1. SUPPLEMENTARY DOCUMENTS

Letter(s) describing the intellectual commitment to the project of institutional and academic department(s) signed by a senior academic officer (dean or above) with authority to implement the activities listed in the proposal (if awarded) must be included as a Supplementary Document(s). The letter(s) should be referenced in the Project Description and outline the school's and department's commitment to the project and how the project may effect a lasting change at the institution. If these signed statements are not included in the Supplementary Documents section of FastLane, the proposal will be returned.

Because this program does not require preliminary proposals, potential PIs are encouraged to contact one of the NUE Cognizant Program Officers listed in this solicitation before submitting a proposal. The Program Officer will help the PI determine whether the proposed work is appropriate for NUE.

Proposers are reminded to identify the program announcement/solicitation number (06-538) in the program announcement/solicitation block on the proposal Cover Sheet. Compliance with this requirement is critical to determining the relevant proposal processing guidelines. Failure to submit this information may delay processing.

B. Budgetary Information

Cost Sharing:

Cost sharing is not required by NSF in proposals submitted under this Program Solicitation.

C. Due Dates

Proposals must be submitted by the following date(s):

Full Proposal Deadline(s) (due by 5 p.m. submitter's local time):

    May 16, 2006

D. FastLane Requirements

Proposers are required to prepare and submit all proposals for this announcement/solicitation through the FastLane system. Detailed instructions for proposal preparation and submission via FastLane are available at: https://www.fastlane.nsf.gov/a1/newstan.htm. For FastLane user support, call the FastLane Help Desk at 1-800-673-6188 or e-mail fastlane@nsf.gov. The FastLane Help Desk answers general technical questions related to the use of the FastLane system. Specific questions related to this program announcement/solicitation should be referred to the NSF program staff contact(s) listed in Section VIII of this announcement/solicitation.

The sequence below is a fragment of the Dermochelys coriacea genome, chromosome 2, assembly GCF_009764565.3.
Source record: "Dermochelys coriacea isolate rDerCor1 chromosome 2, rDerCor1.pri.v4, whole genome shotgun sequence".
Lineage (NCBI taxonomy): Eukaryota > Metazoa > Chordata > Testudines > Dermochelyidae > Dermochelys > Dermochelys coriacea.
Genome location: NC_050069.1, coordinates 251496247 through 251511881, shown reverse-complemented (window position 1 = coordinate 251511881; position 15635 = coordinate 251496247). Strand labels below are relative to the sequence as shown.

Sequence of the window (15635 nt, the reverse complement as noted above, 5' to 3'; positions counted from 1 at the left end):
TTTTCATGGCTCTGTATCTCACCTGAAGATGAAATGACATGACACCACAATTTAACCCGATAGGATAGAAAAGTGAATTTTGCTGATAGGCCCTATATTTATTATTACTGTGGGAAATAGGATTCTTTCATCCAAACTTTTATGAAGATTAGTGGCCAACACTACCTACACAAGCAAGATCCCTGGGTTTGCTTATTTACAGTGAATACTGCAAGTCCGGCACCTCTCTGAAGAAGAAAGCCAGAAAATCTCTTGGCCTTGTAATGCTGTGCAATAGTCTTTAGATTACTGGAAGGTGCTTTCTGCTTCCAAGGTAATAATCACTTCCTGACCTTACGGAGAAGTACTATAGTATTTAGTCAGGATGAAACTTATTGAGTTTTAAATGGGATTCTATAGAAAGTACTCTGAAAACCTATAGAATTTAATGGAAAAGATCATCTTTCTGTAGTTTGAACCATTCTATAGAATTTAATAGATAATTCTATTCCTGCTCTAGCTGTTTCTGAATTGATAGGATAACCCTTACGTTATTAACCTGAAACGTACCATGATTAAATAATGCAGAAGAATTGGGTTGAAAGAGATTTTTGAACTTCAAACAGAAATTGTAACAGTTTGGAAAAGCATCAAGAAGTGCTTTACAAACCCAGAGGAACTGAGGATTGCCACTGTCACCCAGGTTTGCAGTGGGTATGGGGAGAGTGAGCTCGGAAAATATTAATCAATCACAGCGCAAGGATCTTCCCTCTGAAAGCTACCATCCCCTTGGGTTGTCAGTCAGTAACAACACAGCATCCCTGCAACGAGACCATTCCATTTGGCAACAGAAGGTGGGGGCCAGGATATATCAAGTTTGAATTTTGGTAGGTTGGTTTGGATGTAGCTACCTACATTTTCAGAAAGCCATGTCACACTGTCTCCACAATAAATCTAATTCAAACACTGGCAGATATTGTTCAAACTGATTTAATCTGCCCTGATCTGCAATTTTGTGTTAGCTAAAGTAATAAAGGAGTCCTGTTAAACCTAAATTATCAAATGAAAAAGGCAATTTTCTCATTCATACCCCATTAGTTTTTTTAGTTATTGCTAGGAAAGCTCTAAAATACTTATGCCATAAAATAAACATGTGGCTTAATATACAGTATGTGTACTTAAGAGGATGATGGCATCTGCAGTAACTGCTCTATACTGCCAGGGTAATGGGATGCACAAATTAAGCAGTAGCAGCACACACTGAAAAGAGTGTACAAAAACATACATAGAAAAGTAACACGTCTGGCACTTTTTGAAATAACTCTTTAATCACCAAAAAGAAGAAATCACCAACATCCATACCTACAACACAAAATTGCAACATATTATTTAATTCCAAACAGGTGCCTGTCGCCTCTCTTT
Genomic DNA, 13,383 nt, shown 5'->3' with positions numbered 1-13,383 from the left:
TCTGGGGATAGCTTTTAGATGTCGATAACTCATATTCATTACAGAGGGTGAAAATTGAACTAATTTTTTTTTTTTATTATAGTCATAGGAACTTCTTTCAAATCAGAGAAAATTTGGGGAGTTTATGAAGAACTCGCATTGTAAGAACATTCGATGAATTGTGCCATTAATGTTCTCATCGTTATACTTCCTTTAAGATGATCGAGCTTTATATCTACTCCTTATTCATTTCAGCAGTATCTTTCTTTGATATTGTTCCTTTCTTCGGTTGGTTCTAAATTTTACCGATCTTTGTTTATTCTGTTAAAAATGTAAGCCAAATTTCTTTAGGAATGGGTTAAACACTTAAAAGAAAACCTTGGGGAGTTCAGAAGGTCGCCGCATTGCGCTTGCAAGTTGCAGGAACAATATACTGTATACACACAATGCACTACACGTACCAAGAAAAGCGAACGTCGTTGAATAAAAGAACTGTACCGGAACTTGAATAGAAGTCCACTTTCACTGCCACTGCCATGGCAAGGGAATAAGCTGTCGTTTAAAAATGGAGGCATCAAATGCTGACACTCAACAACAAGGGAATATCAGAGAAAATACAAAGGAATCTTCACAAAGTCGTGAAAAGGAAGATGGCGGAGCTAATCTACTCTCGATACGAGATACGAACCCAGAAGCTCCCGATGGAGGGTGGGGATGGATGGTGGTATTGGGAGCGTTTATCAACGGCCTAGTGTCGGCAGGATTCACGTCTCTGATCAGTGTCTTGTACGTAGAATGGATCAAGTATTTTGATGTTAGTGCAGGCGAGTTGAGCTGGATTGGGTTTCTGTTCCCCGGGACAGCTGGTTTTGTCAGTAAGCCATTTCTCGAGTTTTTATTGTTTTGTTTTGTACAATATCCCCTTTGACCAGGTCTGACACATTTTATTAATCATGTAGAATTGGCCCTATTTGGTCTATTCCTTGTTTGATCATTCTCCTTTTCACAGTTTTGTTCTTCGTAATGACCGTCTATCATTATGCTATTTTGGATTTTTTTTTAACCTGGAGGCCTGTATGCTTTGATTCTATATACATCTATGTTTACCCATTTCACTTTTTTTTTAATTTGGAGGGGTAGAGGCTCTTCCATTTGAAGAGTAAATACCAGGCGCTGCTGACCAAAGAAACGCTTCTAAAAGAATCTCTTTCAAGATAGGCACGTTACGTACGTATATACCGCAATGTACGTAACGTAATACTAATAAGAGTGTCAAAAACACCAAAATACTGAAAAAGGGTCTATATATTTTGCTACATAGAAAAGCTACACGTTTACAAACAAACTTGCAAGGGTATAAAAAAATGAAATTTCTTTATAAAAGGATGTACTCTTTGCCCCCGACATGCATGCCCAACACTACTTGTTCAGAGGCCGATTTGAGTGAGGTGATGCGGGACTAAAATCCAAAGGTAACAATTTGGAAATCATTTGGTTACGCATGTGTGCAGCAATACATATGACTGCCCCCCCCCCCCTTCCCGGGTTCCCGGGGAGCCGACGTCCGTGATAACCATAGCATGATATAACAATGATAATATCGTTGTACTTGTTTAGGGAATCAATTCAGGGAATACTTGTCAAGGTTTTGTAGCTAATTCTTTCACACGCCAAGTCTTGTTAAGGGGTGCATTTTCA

Submission of Electronically Signed Cover Sheets. The Authorized Organizational Representative (AOR) must electronically sign the proposal Cover Sheet to submit the required proposal certifications (see Chapter II, Section C of the Grant Proposal Guide for a listing of the certifications). The AOR must provide the required electronic certifications within five working days following the electronic submission of the proposal. Proposers are no longer required to provide a paper copy of the signed Proposal Cover Sheet to NSF. Further instructions regarding this process are available on the FastLane Website at: http://www.fastlane.nsf.gov

VI. PROPOSAL REVIEW INFORMATION

A. NSF Proposal Review Process

Reviews of proposals submitted to NSF are solicited from peers with expertise in the substantive area of the proposed research or education project. These reviewers are selected by Program Officers charged with the oversight of the review process. NSF invites the proposer to suggest, at the time of submission, the names of appropriate or inappropriate reviewers. Care is taken to ensure that reviewers have no conflicts with the proposer. Special efforts are made to recruit reviewers from non-academic institutions, minority-serving institutions, or adjacent disciplines to that principally addressed in the proposal.